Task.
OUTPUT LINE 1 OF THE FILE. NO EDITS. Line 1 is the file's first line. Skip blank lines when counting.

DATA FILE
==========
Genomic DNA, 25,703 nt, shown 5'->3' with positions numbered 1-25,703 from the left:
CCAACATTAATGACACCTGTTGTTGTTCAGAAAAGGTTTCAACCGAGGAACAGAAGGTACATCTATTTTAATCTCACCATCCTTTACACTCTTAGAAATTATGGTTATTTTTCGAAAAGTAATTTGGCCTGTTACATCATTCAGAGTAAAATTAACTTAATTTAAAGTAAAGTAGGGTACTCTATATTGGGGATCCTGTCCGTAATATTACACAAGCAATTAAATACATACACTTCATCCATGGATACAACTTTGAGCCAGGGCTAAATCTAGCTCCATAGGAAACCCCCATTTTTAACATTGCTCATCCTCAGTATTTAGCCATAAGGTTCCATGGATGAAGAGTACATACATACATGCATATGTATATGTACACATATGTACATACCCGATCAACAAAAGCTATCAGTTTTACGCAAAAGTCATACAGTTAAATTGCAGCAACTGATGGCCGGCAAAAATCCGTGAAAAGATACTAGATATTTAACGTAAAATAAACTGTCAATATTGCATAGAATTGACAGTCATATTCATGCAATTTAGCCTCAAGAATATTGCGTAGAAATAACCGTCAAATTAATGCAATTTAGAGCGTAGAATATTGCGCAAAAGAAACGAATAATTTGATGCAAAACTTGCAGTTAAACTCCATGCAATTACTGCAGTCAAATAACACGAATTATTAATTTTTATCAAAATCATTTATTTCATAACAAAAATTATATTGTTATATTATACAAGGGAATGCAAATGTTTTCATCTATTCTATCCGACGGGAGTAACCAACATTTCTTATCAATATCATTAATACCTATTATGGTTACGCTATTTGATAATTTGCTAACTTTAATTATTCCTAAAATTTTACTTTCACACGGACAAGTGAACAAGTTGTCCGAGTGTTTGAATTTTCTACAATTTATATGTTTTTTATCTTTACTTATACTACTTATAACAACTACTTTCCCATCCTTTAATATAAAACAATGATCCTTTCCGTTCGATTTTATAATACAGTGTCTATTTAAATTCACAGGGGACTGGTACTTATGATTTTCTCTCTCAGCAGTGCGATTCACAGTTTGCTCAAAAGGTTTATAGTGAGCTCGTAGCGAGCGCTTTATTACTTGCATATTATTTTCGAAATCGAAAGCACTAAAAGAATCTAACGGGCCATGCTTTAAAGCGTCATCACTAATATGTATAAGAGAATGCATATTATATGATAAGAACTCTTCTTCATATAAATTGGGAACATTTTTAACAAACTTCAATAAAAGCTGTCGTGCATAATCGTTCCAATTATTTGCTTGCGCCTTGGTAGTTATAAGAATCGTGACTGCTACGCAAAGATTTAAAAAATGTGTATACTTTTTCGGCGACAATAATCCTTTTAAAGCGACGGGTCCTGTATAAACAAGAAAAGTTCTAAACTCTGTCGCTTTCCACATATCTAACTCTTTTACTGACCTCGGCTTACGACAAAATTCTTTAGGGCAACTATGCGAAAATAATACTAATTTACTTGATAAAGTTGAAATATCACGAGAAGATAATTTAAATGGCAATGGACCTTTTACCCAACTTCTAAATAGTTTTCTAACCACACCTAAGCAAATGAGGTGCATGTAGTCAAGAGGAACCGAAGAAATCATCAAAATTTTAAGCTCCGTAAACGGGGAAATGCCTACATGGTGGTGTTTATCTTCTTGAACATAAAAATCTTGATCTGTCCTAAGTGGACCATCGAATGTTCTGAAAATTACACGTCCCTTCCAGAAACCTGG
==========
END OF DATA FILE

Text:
Genomic DNA, 25,703 nt, shown 5'->3' with positions numbered 1-25,703 from the left: